In addition, the distinctive appearance of a western form, ranging from the Kalahari to central Zambia, suggests that subspecies mattosi (Blaine, 1825) may also prove distinct from subspecies taurinus. The western form can be recognised even at a distance by its upright mane, long beard, and minimal brindling. Although the Blue Wildebeest's subspecies are universally recognized some authorities have claimed all five subspecies are separate taxa through genetic testing, however this claim is still debated.


The blue wildebeest is known to hybridise with the black wildebeest. [13] The differences in social behaviour and habitats have historically prevented interspecific hybridisation, but it may occur when both species are confined within the same area, and the offspring are usually fertile. A study of these hybrid animals at Spioenkop Dam Nature Reserve in South Africa revealed that many had congenital abnormalities relating to their teeth, horns, and the Wormian bones of the skull. [14] Another study reported an increase in the size of the hybrid as compared to either of its parents. In some hybrid animals, the auditory bullae are highly deformed, and in others, the radius and ulna are fused. [15]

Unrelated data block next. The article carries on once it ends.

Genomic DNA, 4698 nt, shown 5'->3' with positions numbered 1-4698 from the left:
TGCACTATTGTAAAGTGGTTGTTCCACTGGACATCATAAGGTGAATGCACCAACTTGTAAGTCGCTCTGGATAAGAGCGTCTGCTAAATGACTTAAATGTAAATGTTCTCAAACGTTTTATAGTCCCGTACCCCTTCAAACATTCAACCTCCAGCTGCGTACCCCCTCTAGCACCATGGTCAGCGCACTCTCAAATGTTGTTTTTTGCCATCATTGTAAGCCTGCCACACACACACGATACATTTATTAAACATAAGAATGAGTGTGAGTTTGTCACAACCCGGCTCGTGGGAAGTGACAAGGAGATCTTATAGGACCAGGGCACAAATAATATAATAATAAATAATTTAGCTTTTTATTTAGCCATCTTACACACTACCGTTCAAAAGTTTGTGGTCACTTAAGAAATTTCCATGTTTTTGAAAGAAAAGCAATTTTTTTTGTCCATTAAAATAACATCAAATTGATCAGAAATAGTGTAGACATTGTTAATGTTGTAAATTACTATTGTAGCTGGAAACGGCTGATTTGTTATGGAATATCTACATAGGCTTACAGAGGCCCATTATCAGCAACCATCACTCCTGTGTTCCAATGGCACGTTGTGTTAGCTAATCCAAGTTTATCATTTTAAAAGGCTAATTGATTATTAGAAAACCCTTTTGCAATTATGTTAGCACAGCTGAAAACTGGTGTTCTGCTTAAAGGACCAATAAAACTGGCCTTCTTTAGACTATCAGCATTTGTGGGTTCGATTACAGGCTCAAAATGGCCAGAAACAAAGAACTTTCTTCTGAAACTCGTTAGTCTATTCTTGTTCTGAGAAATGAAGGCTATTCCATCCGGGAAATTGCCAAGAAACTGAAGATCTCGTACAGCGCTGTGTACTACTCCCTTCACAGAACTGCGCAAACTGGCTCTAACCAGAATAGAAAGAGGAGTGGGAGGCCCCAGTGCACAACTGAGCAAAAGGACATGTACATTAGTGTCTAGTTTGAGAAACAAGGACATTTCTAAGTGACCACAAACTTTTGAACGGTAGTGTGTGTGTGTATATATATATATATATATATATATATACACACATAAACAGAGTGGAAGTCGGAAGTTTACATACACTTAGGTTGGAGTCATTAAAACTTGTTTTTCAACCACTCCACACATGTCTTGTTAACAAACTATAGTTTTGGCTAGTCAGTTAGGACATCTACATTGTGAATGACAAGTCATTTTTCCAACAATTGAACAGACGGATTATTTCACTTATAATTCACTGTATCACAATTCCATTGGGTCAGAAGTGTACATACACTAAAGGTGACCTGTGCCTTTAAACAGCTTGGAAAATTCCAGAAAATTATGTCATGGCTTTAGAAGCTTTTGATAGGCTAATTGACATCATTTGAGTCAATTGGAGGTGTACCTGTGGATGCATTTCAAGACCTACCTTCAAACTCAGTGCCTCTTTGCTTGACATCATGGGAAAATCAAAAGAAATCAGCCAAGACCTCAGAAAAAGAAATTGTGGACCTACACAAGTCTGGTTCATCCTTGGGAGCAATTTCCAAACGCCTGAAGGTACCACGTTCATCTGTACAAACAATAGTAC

Genetics and evolution

The diploid number of chromosomes in the blue wildebeest is 58. [16] Chromosomes were studied in a male and a female wildebeest. In the female, all except a pair of very large submetacentric chromosomes were found to be acrocentric. Metaphases were studied in the male's chromosomes, and very large submetacentric chromosomes were found there as well, similar to those in the female both in size and morphology. The rest were acrocentric. The X chromosome is a large acrocentric, while the Y chromosome is a minute one. [17] [18]

This species of wildebeest seems to have evolved around 2.5 million years ago. [19] The black wildebeest is believed to have diverged from the blue wildebeest to become a distinct species around 1 million years ago, in the Middle to Late Pleistocene. [20] Fossil evidence suggests that blue wildebeest were quite common in the Cradle of Humankind in the past. Apart from eastern Africa, fossils are commonly found in Elandsfontein, Cornelia, and Florisbad. [19]